Individuals infected with Human Immunodeficiency Virus (HIV) endure a chronic disease which requires behaviour changes and psychosocial adaptation (see ‘Coping with chronic illness’). Health psychologists are in a position to make a unique contribution to the care of HIV-infected persons by designing and implementing behavioural interventions capable of facilitating these adjustments. Here we review many of the challenges facing HIV-infected persons as well as highlight potential targets for behavioural interventions. A revolution with HAART Due to the substantial reductions in morbidity and mortality associated with the advent of Highly Active Anti-Retroviral Therapy (HAART), HIV infection is now commonly conceptualized as a chronic illness (Bangsberg et al., 2001). By directly suppressing HIV replication, HAART-treated individuals may attenuate T-helper (CD4+) cell decline and delay the onset of Acquired Immune Deficiency Syndrome (AIDS). However, not all HIV-infected patients treated with HAART display adequate viral suppression which may be due in large part to suboptimal adherence as well as the emergence of drug-resistant strains of the virus (Bangsberg et al., 2001; Tamalet et al., 2003). Questions also remain regarding the appropriate time to initiate HAART in HIV-infected patients due to variability in the extent immune reconstitution, increased incidence of opportunistic infections in the months following initiation and reports of profound drug-related toxicities (Yeni et al., 2002). As a result, the current state of medical treatment for HIV infection dictates that healthcare providers take into account the dynamic interplay among contextual, patient-related and treatment-related factors in order to deliver the best possible patient care.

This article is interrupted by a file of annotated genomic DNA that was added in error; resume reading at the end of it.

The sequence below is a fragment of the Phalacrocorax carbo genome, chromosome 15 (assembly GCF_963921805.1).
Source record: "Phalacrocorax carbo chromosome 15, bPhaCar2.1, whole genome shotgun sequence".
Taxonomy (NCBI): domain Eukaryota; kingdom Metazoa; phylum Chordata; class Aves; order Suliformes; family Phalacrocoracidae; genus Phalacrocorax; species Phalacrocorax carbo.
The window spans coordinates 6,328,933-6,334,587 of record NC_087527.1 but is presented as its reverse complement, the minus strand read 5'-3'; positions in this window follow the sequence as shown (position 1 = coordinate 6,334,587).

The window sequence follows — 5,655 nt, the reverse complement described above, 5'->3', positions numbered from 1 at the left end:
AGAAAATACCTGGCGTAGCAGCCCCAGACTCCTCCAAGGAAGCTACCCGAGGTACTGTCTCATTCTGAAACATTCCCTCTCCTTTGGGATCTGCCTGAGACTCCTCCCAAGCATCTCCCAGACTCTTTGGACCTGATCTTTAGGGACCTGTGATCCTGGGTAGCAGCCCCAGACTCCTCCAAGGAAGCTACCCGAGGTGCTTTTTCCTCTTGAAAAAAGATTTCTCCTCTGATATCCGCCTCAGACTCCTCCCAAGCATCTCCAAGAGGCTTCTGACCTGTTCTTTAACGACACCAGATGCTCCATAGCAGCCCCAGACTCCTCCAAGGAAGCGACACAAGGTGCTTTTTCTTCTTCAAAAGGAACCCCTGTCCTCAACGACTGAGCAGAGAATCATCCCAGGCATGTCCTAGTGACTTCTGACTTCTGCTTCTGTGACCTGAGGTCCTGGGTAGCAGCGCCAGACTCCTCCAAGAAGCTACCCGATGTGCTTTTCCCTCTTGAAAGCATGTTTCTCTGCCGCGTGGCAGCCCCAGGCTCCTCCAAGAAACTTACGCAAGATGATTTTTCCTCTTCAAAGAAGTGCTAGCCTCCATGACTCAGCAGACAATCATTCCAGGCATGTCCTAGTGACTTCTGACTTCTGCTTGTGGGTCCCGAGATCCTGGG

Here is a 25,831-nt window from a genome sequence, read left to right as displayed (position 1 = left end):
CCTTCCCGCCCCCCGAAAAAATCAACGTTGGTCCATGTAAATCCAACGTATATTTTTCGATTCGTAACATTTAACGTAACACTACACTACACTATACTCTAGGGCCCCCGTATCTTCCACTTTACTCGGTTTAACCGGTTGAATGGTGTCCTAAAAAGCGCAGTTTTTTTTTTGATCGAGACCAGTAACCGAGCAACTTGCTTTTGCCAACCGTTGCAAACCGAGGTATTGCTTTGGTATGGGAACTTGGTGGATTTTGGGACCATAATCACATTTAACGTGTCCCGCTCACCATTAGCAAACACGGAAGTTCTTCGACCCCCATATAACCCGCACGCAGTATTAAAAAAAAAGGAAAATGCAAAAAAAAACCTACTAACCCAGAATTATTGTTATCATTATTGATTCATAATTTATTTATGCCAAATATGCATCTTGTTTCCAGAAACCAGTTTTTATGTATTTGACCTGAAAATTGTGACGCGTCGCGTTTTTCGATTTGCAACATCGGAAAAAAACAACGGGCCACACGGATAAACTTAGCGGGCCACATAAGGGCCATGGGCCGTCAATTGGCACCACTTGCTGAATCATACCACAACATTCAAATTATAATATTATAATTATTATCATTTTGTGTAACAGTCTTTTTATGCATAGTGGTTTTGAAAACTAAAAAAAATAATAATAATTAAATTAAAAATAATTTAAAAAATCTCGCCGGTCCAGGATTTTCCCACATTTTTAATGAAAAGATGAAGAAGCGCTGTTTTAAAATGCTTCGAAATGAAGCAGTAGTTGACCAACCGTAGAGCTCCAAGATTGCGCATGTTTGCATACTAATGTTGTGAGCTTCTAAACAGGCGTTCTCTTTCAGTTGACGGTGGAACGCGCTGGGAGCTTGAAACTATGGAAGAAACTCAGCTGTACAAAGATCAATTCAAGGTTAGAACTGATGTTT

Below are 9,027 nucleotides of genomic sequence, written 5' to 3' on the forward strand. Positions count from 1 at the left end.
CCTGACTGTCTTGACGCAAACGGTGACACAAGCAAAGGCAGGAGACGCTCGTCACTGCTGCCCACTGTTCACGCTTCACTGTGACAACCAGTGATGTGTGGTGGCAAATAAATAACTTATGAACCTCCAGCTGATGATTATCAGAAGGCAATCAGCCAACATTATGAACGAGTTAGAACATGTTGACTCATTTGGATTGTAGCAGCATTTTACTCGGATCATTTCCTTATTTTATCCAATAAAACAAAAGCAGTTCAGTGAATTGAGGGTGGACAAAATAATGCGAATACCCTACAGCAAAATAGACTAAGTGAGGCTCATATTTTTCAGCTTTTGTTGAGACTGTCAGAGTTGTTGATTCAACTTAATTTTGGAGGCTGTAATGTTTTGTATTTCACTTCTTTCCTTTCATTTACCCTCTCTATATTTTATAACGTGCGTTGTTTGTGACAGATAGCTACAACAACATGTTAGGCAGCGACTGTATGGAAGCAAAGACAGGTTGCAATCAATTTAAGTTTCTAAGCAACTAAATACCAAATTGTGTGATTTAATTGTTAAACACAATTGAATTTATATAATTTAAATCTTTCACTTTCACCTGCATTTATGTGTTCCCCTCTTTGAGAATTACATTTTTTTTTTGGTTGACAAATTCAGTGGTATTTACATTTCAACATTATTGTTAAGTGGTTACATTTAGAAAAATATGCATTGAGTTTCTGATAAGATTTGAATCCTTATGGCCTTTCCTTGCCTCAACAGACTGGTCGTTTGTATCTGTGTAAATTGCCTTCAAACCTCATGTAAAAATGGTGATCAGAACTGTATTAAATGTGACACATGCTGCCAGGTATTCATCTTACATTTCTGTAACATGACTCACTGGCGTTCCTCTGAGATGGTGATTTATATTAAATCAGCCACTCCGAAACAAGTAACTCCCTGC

|Original language||English (US)|
|Title of host publication||Cambridge Handbook of Psychology, Health and Medicine, Second Edition|
|Publisher||Cambridge University Press|
|Number of pages||4|
|ISBN (Print)||9780511543579, 9780511543579|
|State||Published - Jan 1 2014|
ASJC Scopus subject areas